Guest Article: The Roots of our Ancestry, Need not be the Roots of Our Morality

Chris Kavanagh: The following article was submitted by my good friend Joseph Finch (a fine pianist), it touches on some sensitive issues and proposes some interesting thoughts on science, religion and morality and as such I think it’s a good fit for the blog.

All the opinions and arguments below are Joe’s and not mine (though I do find his argument quite compelling) and as such all credit (or criticism) should be directed his way. I’m sure he’ll be happy to discuss any responses in the comment section. Anyhow, without further adieu here is the article.

During the 19th century, in the new context of Darwinism, Europeans hypothesised that Africans were more closely related to earlier ancestors of human beings than they were. The hypothesis is of course incorrect as all human beings are equally related to a common ancestor which we share with chimpanzee and bonobos, however, the moral conclusions that were drawn from the false belief were considerable and abhorrent  to say the least. The belief in a racial hierarchy and the subsequent treatment of other races as ‘subhuman’ is too well chronicled to need any further explanation.

We traditionally place the blame for such behaviour on the inaccurate scientific hypothesis. ‘How could they have thought such a thing?’ we ask as though the idea that inter-special versions of homosapiens existing is a self evidently ridiculous and bigoted one. But the tendency to place the blame for the evil of the behaviour on the hypothesis is misplaced. There truly is no reason that members of homosapiens more closely related to earlier ancestors than us might not have survived, and if this had happened, would eliminating our moral consideration of them according to how closely related they were to us be morally justified?

Anyone who hypothesised today that one group of homosapiens was more closely related to earlier ancestors than another would be automatically labelled racist, rather than scientifically misinformed. While it is true to say that many racists do make scientifically inaccurate claims about other members of our species in order to justify their treatment of different races,  it is only because of the nature of our morality that they are able to use poor science to justify their opinions to the scientifically misinformed. In a more modern morality the false science would be considered irrelevant.

In short, whilst someone who tells you at a dinner party that Africans are more closely related to earlier apes than Northern Europeans is more likely to be a racist than an anthropologist out on a limb, it is the basis of the morality we share with them which is ultimately to blame for their bigotry rather than their misapprehension of the evolution of our species.

A further problem with our speciest morality is that it creates a ’no go’ area of political correctness around scientific discussion with the effect that even suggesting that characteristics such as intelligence are likely to be genetically determined or even that some people are more intelligent than others prompting appalled accusations of an advocacy of eugenics from all corners. I would argue that different levels of IQ between human beings, regardless of their origin, need not prompt a hierarchy of moral consideration. In fact, I would go so far as to say they must not prompt a hierarchy of moral consideration.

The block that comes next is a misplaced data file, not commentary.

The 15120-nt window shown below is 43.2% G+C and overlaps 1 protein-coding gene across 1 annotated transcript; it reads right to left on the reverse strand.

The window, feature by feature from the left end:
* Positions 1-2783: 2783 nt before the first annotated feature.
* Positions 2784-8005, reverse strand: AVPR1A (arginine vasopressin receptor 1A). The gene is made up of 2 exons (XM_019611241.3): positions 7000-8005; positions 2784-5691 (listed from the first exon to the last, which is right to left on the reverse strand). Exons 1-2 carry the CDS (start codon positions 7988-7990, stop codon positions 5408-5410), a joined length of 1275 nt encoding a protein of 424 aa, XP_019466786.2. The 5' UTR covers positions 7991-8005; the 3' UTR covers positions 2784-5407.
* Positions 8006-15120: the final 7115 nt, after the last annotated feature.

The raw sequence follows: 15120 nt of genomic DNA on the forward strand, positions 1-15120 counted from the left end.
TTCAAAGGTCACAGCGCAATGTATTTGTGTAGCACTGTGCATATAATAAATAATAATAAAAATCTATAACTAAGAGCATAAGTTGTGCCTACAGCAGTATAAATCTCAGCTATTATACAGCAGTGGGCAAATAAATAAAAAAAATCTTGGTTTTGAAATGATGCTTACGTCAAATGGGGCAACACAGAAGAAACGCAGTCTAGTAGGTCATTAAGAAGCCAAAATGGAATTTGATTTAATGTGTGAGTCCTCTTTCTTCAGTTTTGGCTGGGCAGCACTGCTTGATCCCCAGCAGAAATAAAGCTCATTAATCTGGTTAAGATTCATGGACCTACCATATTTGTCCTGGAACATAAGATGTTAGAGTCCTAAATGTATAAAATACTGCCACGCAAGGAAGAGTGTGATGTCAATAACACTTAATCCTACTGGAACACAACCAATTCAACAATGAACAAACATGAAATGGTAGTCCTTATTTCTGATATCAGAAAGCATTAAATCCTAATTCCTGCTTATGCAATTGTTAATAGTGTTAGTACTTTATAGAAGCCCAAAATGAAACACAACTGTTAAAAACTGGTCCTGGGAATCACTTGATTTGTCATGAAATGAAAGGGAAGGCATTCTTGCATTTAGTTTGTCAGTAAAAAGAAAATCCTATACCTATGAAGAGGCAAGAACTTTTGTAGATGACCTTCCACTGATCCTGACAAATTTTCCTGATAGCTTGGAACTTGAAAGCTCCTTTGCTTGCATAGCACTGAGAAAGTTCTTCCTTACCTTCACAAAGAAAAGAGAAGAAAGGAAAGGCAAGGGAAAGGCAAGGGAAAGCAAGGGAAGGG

The only reason that uncomfortable scientific hypothesis are just that is because of the often conscious and sometimes unconscious prejudices that our current morality comprises, for example ‘Human beings are ultimate and superior product of evolution’, ‘Human beings are superior because of their intelligence’ Ergo ‘More intelligent human beings are superior to less intelligent human beings’.

Therefore it is the way in which we construe our moral framework and attest moral consideration according to species rather than to consciousness, sentience and the capacity to suffer, placing own species as the ultimate pinnacle of evolution in a misconceived perception of superiority, a belief deeply steeped in a religious view of the world (even amongst atheists) which is surely at fault rather than mistaken scientific hypotheses.

This essay draws heavily on the work of Peter Singer particularly his books towards animal liberation and also that of Richard Dawkins, specifically his essay ‘Gaps In The Mind’ which you can read here.

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2 comments

  1. The problem with the IQ debate is that it is very complicated (what is intelligence, what is race, can environmental factors really be excluded, is it valid to extrapolate from the general [population] to the specific [individuals]?), and there is a very large scope for abuse.

    You would expect there to be population-based genetic differences in any attribute, purely for stochastic reasons. However, for intelligence it’s unlikely we’ll every actually be able to determine what those are, and whether they are meaningful.

    That, rather than equating intelligence with value, is why people are very cautious.

    Incidentally, we routinely assign superior status to intelligent people. I’m not sure that’s a bad thing? Dawkins is intelligent, and so is accorded high status, etc…

    Like

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    Like

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